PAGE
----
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InHunt World is a Global Headhunting Network that is currently active in over 40 countries. During this autumn, we are going to go through these countries one by one, usually interviewing the Country Manager or the CEO of the country in question.

Businesses in the developed world are struggling to find workers as economies recover from the worst of the Covid-19 crisis. This has been less of a challenge for those in big emerging markets, which have larger pools of labour, with one notable exception: Russia. Millions of migrant workers fled the country when it sealed its borders last year, and it’s shown little success in corralling the virus within its own population, creating a labour shortage that’s dragging down the recovery.

“To fill new jobs, there needs to be either an influx of migrant workers or a redistribution of the existing workforce between regions, industries, and enterprises,” Bank of Russia Governor Elvira Nabiullina warned last month.
“In some regions, we haven’t been able to hire enough workers for a year already,” says Maxim Basov, chief executive officer of Ros Agro Plc, one of Russia’s largest agricultural companies. Ros Agro has had to increase wages as much as 10% and is investing in harvesting machines for use in areas where it can’t get enough workers. Other desperate employers are recruiting soldiers, students, and even convicts to help fill the gaps.

Russia ranked No. 4 among destinations for international migrants in 2019, according to statistics compiled by the United Nations. But the number of foreign-born workers, mostly from Central Asia, has dwindled to about 3 million, from a pre-pandemic 4.5 million, according to the Russian Presidential Academy of National Economy and Public Administration. Although border restrictions have been eased, many are reluctant to return for fear of getting stranded in a new round of lockdowns.

With only about 40% of the population fully vaccinated, Russia has recorded almost half a million Covid deaths since the start of the pandemic, according to the federal statistics agency, contributing to the biggest spike in mortality since World War II. By a metric that compares overall deaths with historical trends, only the U.S. and Brazil look worse. And while officials say most of the victims are of pension age, employers say they’re still affected. One of Russia’s biggest retailers, X5 Retail Group, said last month that “labour supply continues to be influenced by high mortality rates among the Russian population.” ( source )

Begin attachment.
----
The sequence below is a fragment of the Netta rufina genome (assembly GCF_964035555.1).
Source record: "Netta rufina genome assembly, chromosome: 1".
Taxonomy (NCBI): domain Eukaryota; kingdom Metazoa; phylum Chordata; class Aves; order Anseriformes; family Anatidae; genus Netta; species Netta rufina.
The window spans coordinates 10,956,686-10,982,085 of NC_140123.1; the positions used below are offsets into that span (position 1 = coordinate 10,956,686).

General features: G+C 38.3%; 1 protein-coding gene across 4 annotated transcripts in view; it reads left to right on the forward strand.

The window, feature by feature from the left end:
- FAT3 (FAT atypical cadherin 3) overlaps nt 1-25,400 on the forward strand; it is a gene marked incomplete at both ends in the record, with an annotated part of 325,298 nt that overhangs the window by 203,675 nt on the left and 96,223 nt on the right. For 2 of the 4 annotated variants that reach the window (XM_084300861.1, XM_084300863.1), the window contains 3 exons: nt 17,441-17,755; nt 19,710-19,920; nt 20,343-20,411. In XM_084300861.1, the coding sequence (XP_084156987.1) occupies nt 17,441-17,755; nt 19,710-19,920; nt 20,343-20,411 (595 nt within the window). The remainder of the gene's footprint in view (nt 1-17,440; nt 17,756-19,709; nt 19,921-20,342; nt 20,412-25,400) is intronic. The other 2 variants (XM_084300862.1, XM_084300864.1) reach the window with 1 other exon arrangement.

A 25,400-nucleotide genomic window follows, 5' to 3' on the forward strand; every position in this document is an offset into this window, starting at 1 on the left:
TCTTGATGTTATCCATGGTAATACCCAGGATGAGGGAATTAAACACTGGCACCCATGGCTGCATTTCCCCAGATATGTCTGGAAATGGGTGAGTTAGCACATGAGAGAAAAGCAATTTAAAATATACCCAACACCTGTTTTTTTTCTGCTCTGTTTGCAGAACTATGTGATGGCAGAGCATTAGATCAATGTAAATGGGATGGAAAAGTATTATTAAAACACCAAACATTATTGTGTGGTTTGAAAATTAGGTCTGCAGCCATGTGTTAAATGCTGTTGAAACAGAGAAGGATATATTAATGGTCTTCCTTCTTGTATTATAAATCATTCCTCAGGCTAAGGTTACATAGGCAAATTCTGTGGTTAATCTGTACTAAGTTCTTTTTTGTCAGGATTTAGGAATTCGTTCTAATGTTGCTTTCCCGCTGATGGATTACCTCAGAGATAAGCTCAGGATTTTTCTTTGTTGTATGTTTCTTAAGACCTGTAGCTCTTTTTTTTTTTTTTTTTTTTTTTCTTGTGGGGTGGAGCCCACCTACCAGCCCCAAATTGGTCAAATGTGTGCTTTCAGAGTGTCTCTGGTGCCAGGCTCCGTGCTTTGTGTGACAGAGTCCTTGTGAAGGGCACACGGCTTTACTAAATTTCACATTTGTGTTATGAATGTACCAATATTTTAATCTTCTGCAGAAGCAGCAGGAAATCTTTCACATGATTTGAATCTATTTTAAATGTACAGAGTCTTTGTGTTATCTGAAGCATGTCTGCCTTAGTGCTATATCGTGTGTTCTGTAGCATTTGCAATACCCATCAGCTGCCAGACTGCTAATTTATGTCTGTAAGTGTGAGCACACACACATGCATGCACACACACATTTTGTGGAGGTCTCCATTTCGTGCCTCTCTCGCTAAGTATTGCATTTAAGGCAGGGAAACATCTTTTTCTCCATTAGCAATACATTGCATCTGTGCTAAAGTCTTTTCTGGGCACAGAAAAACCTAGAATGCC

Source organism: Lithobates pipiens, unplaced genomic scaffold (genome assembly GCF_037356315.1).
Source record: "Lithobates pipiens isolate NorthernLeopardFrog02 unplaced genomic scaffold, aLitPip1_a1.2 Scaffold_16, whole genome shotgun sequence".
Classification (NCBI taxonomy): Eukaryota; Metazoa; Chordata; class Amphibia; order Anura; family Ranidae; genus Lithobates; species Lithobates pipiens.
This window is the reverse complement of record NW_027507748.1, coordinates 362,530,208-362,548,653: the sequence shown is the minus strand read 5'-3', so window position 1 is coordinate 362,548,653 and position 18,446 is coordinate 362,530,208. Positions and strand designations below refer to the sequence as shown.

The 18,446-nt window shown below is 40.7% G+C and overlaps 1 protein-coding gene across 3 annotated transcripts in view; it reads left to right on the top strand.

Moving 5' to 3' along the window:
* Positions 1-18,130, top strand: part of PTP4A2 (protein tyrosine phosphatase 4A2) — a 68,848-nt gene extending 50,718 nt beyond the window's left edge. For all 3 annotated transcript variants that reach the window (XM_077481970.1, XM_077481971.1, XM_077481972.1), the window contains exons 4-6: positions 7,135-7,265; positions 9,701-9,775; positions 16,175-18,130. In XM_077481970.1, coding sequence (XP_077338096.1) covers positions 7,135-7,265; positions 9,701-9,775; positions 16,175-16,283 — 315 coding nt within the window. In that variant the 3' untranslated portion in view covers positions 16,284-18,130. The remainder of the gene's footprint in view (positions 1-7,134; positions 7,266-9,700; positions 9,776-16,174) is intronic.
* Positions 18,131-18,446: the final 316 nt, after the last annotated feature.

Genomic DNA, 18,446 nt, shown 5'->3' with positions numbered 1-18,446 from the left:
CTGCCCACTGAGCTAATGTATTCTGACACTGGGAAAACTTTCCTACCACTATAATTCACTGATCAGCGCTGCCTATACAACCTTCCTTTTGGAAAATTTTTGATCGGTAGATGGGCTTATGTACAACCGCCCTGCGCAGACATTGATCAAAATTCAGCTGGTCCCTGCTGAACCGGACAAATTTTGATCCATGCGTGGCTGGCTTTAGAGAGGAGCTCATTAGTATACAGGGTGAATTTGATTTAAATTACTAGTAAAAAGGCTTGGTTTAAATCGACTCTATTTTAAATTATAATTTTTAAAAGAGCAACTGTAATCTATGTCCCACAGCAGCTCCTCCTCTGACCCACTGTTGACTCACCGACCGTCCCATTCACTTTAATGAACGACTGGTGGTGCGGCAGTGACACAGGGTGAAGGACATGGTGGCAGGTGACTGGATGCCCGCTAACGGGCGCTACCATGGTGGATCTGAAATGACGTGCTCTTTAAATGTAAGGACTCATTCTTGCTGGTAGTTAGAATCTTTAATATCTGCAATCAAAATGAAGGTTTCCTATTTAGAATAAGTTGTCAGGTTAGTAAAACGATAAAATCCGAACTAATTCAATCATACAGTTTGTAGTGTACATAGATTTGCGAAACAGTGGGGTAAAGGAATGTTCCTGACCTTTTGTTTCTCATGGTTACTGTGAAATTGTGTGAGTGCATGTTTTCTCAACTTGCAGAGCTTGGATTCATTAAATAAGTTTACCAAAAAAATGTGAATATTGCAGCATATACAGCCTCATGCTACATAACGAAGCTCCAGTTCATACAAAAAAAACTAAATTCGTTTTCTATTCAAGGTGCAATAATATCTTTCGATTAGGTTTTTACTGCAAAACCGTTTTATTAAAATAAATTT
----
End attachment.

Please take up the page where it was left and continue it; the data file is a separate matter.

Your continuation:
Headhunting and Recruitment Market in Russia

Unemployment is at a record low of 4.3%. Median wages across the economy are up 9%, according to Sberbank data, with jobs in IT, finance, trade, hospitality, and construction paying about 13% more than before the pandemic. That’s feeding into inflation, which reached 8.1% in October, the highest in more than five years.

Alexei Zakharov, president of SuperJob, a jobs listing website, says the Covid crisis has fueled demand for unskilled labor, pushing up pay in some parts of the gig economy. “There’s a real war on for taxi drivers,” he says. SuperJob also recorded an almost 900% increase in vacancies for delivery couriers this year.

Alexei Zakharov, president of SuperJob, a jobs listing website, says the Covid crisis has fueled demand for unskilled labor, pushing up pay in some parts of the gig economy. “There’s a real war on for taxi drivers,” he says. SuperJob also recorded an almost 900% increase in vacancies for delivery couriers this year.

The challenges will get worse with time, says Madina Khrustaleva, an analyst at TS Lombard, a London-based research and consulting firm. “In Russia in the future there will be two problems,” she says. “They already have a declining labor force, but also a structural problem with the decline of workers aged under 40. Between 30 and 40 years old, Russians reach maximum productivity, and the share of this strata will shrink by 25% by 2030.” ( source )

Next, we are going to interview the Head of Executive Search of UNITY (U-Team), Mr. Rustam Barnokhodzhaev. Rustam has been leading the Executive Search team of Unity (U-Team) for more than 8 years with incredible international results. We have the pleasure to interview him today regarding the situation of the Labour Market in Russia.

How are you today Rustam? How are you and how was the summer?